There are no words to describe how remarkable this episode was. "The Suitcase" was like watching a really good one-act play. It is probably the most important episode for Don & Peggy lovers. But mostly it showed the most emotional I have ever seen in Don Draper over the course of 50 minutes. They started out as a stern father chastising his teenager daughter (complete with very loud stomping and muttering under her breath, by Peggy). Don steps back into mentor-mode by telling her to she'll know a good one when she sees it and to keep banging them out until that happens. Eventually, they devolve into the immature, idiot boyfriend whining about not being able to read his passive-aggressive girlfriend's mind. On her birthday, Peggy vacillated between attending to her boss' demands and spending a romantic evening with her boyfriend (and her family?!). In the end, she makes her choice...and, of course, it's Don. Bye, bye to Mr. Dopey Whathisface! After Don yells at her over her failure to provide a good ad idea, Peggy breaks down in tears and runs off to sulk. Meanwhile, Don discovers Roger's memoir tapes (which reveal Miss Blankenship was a sexpot and Bert Cooper is ball-less. Don realizes some of his tension is because he is waiting to hear about Anna's death. He calls Peggy back into his office and plays her the tapes, over which they giggle like schoolgirls. He can't be alone, so he invites Peggy out for dinner and drinks, like a couple of buddies. Don lets Peggy ramble on about her resentment over how men look and treat her like she's unattractive. Ever the supportive "girlfriend," Don tells her not to worry because she's a cutie. Peggy reveals that everyone think that they've slept together and that her mother thinks he's her baby's daddy. When Don denies that he would ever cross that line, she tacitly reminds him of his indiscretion with Allison. He asks her if she knows who the father is, and Peggy responds that she does and that at times it's difficult to think about the baby (I should mention that she had had a charming interaction with the very pregnant Mrs. Pete Campbell earlier that day). They return to the office, and Peggy helps Don to the men's room, as he dangerously needs to vomit. She steps out upon hearing a drunken Duck calling out to her. While accusing Don also sleeping with Peggy, Duck reveals that he and Peggy "were in love." Don is horrified (no doubt because he now thinks Duck is Peggy's baby's daddy) and drunkenly attempts to defend Peggy's honor. They both fall to the floor, as Don softly cries "uncle" in the face of Duck's 17 kills at Okinawa (a subtle dig on Don's own cowardice in Korea). Once again, Peggy cuts loose another man in her life in favor of Don. Like an old married couple, Don and Peggy fall asleep in his office with Don's head in her lap. Don is briefly stirred when Anna's ghost comes to say goodbye and marvel at his office. In the morning, Don confirms her death and breaks down in tears, like a little boy. With awkward maternal concern, Peggy consoles him. Don decides to regain his paternal position and sends her home to bed. Peggy, unwilling to completely let go, passes out in her office. A mess upon waking, Peggy opts to check in on the now spiffy Don. They discuss his idea about the campaign, with Peggy briefly comfortable enough to criticize it. But she quickly backs off, expressing her fatigue. Don, fully back to Father Knows Best-mode, pats her on the head and sends her home to freshen up. Don is back to himself with nothing to hide, so she leaves the door open as she goes.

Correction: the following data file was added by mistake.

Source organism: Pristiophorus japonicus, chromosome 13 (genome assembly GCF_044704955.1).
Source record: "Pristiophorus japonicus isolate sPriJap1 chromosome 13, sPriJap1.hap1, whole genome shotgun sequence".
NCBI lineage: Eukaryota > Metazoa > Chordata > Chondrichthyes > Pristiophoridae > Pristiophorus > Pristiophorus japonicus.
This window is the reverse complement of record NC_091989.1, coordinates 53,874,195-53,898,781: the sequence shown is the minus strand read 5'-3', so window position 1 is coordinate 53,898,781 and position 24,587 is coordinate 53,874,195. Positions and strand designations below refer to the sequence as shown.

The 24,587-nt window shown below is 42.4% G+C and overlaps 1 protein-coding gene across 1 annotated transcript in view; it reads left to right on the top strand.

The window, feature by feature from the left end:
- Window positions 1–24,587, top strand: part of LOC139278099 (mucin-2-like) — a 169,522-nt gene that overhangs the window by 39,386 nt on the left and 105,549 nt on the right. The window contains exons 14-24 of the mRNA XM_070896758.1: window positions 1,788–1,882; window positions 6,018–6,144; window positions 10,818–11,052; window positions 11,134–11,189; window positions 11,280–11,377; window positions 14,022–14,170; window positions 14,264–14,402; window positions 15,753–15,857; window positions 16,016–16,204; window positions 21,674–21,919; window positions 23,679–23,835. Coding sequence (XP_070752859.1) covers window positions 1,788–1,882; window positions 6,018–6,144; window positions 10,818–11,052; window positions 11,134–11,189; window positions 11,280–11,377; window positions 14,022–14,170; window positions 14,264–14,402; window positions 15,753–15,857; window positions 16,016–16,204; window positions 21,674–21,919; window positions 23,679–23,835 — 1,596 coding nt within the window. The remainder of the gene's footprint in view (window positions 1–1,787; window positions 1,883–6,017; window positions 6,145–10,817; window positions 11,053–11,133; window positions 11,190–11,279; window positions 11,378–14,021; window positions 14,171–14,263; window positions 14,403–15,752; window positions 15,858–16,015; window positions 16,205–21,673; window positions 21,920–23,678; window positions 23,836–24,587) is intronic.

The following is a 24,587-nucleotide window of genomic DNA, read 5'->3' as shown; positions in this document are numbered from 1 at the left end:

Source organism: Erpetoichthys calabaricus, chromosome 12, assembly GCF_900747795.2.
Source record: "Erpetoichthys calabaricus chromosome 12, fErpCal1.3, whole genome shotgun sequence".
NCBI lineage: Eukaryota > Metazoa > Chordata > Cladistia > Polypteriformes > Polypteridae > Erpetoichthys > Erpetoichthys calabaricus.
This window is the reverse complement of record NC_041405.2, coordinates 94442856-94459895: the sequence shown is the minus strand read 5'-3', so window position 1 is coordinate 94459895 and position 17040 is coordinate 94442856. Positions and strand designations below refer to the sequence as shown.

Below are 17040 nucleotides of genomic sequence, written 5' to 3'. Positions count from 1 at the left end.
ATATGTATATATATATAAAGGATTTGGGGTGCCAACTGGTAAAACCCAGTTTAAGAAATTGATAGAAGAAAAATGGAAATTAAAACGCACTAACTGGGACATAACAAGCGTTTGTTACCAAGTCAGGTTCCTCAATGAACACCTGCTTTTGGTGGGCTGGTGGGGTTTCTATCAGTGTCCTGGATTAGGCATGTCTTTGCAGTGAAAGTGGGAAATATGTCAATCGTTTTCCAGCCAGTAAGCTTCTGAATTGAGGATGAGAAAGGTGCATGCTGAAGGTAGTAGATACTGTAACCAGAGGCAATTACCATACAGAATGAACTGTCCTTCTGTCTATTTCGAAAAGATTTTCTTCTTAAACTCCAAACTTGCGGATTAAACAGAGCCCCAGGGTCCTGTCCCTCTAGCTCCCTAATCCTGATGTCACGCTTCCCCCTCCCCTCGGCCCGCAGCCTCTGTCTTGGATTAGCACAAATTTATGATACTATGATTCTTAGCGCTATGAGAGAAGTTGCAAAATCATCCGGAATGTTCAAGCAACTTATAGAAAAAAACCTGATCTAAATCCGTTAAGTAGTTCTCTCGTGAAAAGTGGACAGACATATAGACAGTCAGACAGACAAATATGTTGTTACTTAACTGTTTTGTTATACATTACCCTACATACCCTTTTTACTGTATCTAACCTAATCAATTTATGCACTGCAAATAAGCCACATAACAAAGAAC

There were moments when the emotions were so big, that I feared they would really cross that line. Thankfully, the writers were truly out to reflect on the sanctity of the Don & Peggy relationship and why it works so well. Don cries that Anna is the only person who really knew him, but Peggy quietly tells him that she's not. Peggy may not know everything about Don's past (although he did reveal a little about Dick Whitman to her), she does see him for who he is.